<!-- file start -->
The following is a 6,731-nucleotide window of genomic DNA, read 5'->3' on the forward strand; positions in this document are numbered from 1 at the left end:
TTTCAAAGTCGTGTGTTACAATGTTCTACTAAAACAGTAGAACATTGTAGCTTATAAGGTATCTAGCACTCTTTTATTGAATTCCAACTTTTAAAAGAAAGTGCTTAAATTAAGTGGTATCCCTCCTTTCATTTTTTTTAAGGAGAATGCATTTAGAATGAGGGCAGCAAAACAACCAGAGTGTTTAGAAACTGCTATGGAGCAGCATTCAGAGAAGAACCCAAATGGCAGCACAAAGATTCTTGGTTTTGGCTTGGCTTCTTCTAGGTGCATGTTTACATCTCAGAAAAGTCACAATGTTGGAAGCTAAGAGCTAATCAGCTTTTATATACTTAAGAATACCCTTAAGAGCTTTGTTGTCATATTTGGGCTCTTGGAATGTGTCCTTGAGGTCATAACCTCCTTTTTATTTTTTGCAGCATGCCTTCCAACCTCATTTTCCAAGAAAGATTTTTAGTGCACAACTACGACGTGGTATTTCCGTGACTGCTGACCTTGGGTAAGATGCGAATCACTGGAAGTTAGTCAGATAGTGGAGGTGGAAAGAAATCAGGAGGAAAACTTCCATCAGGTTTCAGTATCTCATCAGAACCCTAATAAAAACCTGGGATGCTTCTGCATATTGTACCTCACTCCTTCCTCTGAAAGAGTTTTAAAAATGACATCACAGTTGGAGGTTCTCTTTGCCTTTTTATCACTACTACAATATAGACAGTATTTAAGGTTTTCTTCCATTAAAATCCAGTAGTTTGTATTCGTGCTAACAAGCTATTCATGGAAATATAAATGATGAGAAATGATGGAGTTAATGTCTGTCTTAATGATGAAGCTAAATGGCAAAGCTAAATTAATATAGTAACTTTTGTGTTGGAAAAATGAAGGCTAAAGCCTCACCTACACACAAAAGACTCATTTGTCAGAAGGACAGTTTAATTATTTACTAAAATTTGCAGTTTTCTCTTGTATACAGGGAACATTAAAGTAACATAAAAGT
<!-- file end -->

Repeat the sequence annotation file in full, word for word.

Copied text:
The following is a 6,731-nucleotide window of genomic DNA, read 5'->3' on the forward strand; positions in this document are numbered from 1 at the left end:
TTTCAAAGTCGTGTGTTACAATGTTCTACTAAAACAGTAGAACATTGTAGCTTATAAGGTATCTAGCACTCTTTTATTGAATTCCAACTTTTAAAAGAAAGTGCTTAAATTAAGTGGTATCCCTCCTTTCATTTTTTTTAAGGAGAATGCATTTAGAATGAGGGCAGCAAAACAACCAGAGTGTTTAGAAACTGCTATGGAGCAGCATTCAGAGAAGAACCCAAATGGCAGCACAAAGATTCTTGGTTTTGGCTTGGCTTCTTCTAGGTGCATGTTTACATCTCAGAAAAGTCACAATGTTGGAAGCTAAGAGCTAATCAGCTTTTATATACTTAAGAATACCCTTAAGAGCTTTGTTGTCATATTTGGGCTCTTGGAATGTGTCCTTGAGGTCATAACCTCCTTTTTATTTTTTGCAGCATGCCTTCCAACCTCATTTTCCAAGAAAGATTTTTAGTGCACAACTACGACGTGGTATTTCCGTGACTGCTGACCTTGGGTAAGATGCGAATCACTGGAAGTTAGTCAGATAGTGGAGGTGGAAAGAAATCAGGAGGAAAACTTCCATCAGGTTTCAGTATCTCATCAGAACCCTAATAAAAACCTGGGATGCTTCTGCATATTGTACCTCACTCCTTCCTCTGAAAGAGTTTTAAAAATGACATCACAGTTGGAGGTTCTCTTTGCCTTTTTATCACTACTACAATATAGACAGTATTTAAGGTTTTCTTCCATTAAAATCCAGTAGTTTGTATTCGTGCTAACAAGCTATTCATGGAAATATAAATGATGAGAAATGATGGAGTTAATGTCTGTCTTAATGATGAAGCTAAATGGCAAAGCTAAATTAATATAGTAACTTTTGTGTTGGAAAAATGAAGGCTAAAGCCTCACCTACACACAAAAGACTCATTTGTCAGAAGGACAGTTTAATTATTTACTAAAATTTGCAGTTTTCTCTTGTATACAGGGAACATTAAAGTAACATAAAAGT